IRONMAN World Championship 2023: Mark Allen gives his Nice podium picks and predictions

He knows exactly what is takes to win the IMWC so who is Mark Allen tipping for victory on Sunday?

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A record-equalling six-time IRONMAN World Champion himself, Mark Allen knows exactly how to win the sport’s biggest race. And he also has an unmatched record in Nice with 10 victories from 10 attempts so who better to run through the leading contenders ahead of Sunday’s showdown on the French Riviera, the first time the IMWC has taken place in Europe.

I was looking down the list of competitors, and at first I thought, there’s not that many guys who really have a chance of winning this. And the more I kind of dug into it, I think there’s a lot of guys who actually have a chance to win.

In general terms, I think anybody who’s had some experience riding this bike course is going to have a huge advantage. Not so much because they’ll know how to take the turns and all that. Some guys are going be a little better than others but most of the top guys are going to be within the same range.

No, the main advantage if you’ve ridden this course, you’re going to know how to pace it, you’re going to know how to stay on top of your power and you won’t get distracted by thinking, oh, it’s going to get easy. You’ll know that it’s not going to get easy.

But this is not just a bike race, you’re still going to have to run 42k. And it’s a dead flat marathon, if you get rolling, you can be running 20-30 seconds a mile faster than somebody else and so you can make up ten minutes, maybe even 15.

Can Jan Frodeno do it?

So you might have a Cam Wurf who could just crush the bike course or maybe Joe Skipper‘s going to crush the bike course and then run a 2:45 marathon, but if somebody else runs a 2:32 or less, you know who’s going to win it.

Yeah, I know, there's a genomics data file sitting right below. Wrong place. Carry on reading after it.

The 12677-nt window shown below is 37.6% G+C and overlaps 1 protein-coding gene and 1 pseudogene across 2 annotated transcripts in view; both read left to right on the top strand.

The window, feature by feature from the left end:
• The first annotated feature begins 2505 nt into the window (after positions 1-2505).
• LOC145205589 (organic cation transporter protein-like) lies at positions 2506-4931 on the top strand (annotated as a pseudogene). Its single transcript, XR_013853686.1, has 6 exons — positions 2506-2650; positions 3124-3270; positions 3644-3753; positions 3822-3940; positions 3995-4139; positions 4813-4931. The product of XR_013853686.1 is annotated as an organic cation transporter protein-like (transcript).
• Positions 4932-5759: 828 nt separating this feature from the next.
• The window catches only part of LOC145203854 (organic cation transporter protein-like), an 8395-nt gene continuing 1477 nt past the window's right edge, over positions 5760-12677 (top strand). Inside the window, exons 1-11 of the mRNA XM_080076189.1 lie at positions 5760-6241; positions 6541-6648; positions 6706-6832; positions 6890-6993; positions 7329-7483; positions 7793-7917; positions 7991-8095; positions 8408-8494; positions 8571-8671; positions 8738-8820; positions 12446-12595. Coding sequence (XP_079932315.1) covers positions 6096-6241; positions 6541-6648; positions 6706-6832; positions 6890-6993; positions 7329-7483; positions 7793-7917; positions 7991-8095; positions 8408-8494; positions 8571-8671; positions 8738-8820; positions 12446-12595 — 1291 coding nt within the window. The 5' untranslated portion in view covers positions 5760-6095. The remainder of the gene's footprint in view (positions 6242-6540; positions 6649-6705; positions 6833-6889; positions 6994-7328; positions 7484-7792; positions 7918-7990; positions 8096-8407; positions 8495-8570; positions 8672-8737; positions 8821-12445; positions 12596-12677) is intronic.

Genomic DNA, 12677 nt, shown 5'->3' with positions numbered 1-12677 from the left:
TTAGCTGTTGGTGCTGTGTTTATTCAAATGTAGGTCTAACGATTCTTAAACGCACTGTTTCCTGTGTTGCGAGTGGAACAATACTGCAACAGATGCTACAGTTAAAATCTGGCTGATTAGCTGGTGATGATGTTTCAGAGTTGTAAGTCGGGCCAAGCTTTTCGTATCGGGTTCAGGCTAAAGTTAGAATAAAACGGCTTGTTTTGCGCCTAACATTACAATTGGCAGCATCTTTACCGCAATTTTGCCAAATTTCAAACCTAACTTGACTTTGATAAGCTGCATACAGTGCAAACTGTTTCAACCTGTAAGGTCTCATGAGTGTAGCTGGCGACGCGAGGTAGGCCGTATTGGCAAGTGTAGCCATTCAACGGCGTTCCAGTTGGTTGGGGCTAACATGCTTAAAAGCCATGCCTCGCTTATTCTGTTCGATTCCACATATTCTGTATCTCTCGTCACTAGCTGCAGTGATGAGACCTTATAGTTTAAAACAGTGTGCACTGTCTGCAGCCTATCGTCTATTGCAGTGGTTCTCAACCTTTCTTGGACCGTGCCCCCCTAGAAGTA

And so that’s what I think could be Jan Frodeno‘s weakness. I don’t think he’s as fast as some of the other guys and he’s not going to get 12 minutes on somebody on the bike.

Clearly he has an extra motivation because it’s his final World Championship race. Knowing that there’s no more tomorrows, it frees you up to actually go to a depth that maybe you never do otherwise.

But the other side is, let’s look at the reality. He’s older than anybody else in the field at an age [42] that is pretty darn old for endurance sports. And this is a very hard course. This is not the kind of course where you just sort of put your head down and drill it like Kona.

Jan Frodeno Wins PTO Tour US Open
Jan Frodeno’s made 100 statements in his career’ [Photo Credit: PTO]

And then you have somebody like Patrick Lange, who on paper should do really well here. He’s light, he trains in Austria, he is very good on hills, he’s an excellent bike handler. And of course, he’s run 2:30 marathons in Ironmans. That’s a good palmares, a good resume.

But so far it looks like he’s shied away from being in races with a lot of the top competitors this year. Whether that’s a strategy or a weakness, I don’t know. We’ll find out on Sunday.

And can he manage coming out of the water behind and knowing that he’s got to just stomp that bike to be in a decent position so that he can take advantage of the run without being too tired?